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Top gardening tips

Frances MacDonald | 14 October 2020
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Although we have not enjoyed the best of summers this year, there was good growth in the garden and September was its usual pleasant month. We are still somewhat curtailed but you can still order online from garden centres for those materials that we need for settling the garden down for winter and preparing for the spring. 

Our Garden Tour Manager, Frances MacDonald from The Bay Garden, has some fantastic tips to make our gardens look extra pristine! Don’t have a garden? Frances also has some useful tips for those who want to make their home a little more green!

Top Garden Tips

  • Clearing leaves will keep us warm over the next couple of months! If you have space, make a compost container especially for them out of chicken wire.  Alternatively collect smaller leaves (beech are particularly good) and fill a plastic sack, tie the top, make some holes and leave contents to rot down over the winter.  Leaf mound is wonderful for pots or for the borders.

  • There is still time to buy bulbs or order them online www.mrmiddleton.com.  Plant daffodils immediately but keep tulip bulbs in a dry, cool place for planting in November or December. Try other species - Camassia, Fritillaria, Muscari or Iris reticulata. There are bulbs for all garden situations and most are perennial so you will have them for years.  They can be planted in the garden or in containers so you can grow some even if you are in an apartment.  Don't be parsimonious when planting containers with bulbs - plant them close together for a wonderful spring display.

  • Fill your window boxes with Cyclamen or Polyanthus to keep some colour.  
  • Continue cutting your lawn until the growth slows down but it is a good idea to raise the blade levels on your mower.  
  • Rake the leaves off your lawn to avoid it becoming yellow however running the mower over with the blades set high works if you have a large area of grass.
  • Clear old debris and weeds from your shrub and flower borders but avoid cutting back herbaceous perennials with good seed heads as the birds will enjoy the feast!
  • Rambling roses, which have ceased to flower, can be pruned now.  Replace the old framework where necessary with the new shoots produced this year then 'spur' prune along the framework. 
  • Check the stakes and ties on trees to protect them against the autumn winds.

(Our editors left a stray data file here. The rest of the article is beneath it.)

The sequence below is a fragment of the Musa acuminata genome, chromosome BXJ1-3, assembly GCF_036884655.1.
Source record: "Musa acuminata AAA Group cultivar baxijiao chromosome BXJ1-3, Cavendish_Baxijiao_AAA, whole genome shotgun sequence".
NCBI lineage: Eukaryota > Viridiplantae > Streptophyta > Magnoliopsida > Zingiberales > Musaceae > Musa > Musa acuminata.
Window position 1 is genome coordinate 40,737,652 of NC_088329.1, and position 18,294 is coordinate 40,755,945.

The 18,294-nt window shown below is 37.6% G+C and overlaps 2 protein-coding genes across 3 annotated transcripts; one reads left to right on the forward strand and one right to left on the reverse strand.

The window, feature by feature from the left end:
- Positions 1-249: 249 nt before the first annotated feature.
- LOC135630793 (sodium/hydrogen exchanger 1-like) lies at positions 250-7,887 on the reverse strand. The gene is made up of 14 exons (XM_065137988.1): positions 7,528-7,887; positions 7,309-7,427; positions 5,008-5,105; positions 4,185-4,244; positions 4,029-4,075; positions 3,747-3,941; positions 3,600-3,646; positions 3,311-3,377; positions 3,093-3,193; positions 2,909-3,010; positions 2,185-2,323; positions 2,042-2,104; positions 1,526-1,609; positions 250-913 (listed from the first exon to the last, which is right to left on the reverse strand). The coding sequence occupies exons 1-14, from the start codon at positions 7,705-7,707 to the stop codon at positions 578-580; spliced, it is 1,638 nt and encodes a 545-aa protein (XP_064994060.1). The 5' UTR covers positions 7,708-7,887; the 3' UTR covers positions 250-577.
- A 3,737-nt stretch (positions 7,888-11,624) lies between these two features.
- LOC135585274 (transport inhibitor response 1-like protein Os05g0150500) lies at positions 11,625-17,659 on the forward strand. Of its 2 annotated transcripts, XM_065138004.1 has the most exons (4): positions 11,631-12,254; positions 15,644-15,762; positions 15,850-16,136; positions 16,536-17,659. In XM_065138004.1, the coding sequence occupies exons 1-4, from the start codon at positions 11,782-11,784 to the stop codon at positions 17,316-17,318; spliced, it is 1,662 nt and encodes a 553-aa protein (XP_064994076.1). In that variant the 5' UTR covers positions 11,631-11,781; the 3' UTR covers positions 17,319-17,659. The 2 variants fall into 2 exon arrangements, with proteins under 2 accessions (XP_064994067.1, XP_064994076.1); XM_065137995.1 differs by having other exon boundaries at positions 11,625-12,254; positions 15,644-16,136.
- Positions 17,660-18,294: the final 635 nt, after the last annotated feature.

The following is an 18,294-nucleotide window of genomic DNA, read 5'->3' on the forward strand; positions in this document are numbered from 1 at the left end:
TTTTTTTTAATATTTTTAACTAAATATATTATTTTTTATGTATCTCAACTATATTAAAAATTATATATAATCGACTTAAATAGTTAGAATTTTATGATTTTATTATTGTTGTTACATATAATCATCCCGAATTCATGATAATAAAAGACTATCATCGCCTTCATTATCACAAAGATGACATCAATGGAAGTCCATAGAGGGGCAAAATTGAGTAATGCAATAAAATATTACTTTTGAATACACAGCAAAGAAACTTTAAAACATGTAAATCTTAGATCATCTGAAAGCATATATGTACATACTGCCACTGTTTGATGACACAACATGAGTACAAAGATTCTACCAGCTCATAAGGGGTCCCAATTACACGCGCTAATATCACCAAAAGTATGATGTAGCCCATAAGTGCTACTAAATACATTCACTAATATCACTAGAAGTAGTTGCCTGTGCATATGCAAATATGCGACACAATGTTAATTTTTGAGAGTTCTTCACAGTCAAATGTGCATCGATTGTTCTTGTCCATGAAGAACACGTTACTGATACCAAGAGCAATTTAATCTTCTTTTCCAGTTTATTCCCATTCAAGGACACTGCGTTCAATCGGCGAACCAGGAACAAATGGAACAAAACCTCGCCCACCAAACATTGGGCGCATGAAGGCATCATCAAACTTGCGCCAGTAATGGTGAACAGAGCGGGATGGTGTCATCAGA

• Discard Tulips from pots that have finished flowering - they won't do so well the second year. 
  • If you haven't done so already, give your hedges their final trim and then put away your shears until the spring.  Mulch new hedges with grass clippings. 
  • Prepare your greenhouse for the winter, clear out tomatoes, clean well and insulate with bubble wrap if you live in  a frosty area. 
  • Enjoy the wonderful colours and berries of autumn, still lots of interest from grasses and late flowering perennials 
  • Follow your favourite gardens on Facebook or Instagram for inspiration!

Best plants to keep indoors

Although some people are lucky to have gardens during these times - for many an apartment without green space is home but that doesn't mean you can't have something green and growing in your surroundings. We lack good light in our house so my concentration is on the outside. Any plants that I grow indoors have to thrive on neglect! House plants can be bought not only from Garden Centres but look out for them in your local supermarket.  Here are some easier ones to start with: 

Aspidistra: This was a plant found in pubs when smoking was allowed; it is one of the hardiest of indoor plants. No flowers but wonderful foliage and practically indestructible. 

Peace Lily: Most indoor plants rely on foliage for their beauty but this one also produces white lily like flowers sporadically throughout the year. 

Spider Plant: With its lovely variegated leaves, this is one of the most popular of houseplants so called because the main plant produces long stems which hang down and produce miniature plants. Ideal for a mantelpiece or shelf. 

Christmas Cactus: This succulent plant gets its common name for the numerous flowers that it produces around Christmas time. Coming from a desert location, it prefers a dry, gravelly compost mix and will tolerate a lack of water. It enjoys spending summer outside in a sunny spot but this is not essential.

Mother-in-Law's Tongue: Erect, strap-like variegated leaves make this a striking plant; it's neat habit makes it a good choice for a small space. 

Parlor Palm: For a larger more exotic indoor plant, choose one of the palms, if you have a good space for its elegant foliage. 

Care of indoor plants:

  • Most indoor plants are killed by overwatering, allow a plant to dry out almost completely before watering, then give it a good soaking allowing it to drain in the sink overnight before placing it back in its position.

  • Keep at an even temperature. If plants are on a window sill, don't close the curtain in front of them at night. 

  • Repot in a good compost in the spring. Mulch with decorative pebbles and co-ordinate your containers. 
  • Sometimes it works best to group your plants together. 
  • All of those mentioned will tolerate lower light levels.  
  • Feed during the growing season at least every two weeks with indoor plant food.  And always feed when the plant is moist. 
  • Refrain from feeding and cut back on watering during the winter. 

If you have any gardening queries, contact Frances or Iain by emailing thebaygarden@gmail.com. Also, you can check out our Garden holidays for upcoming trips to world-famous gardens.

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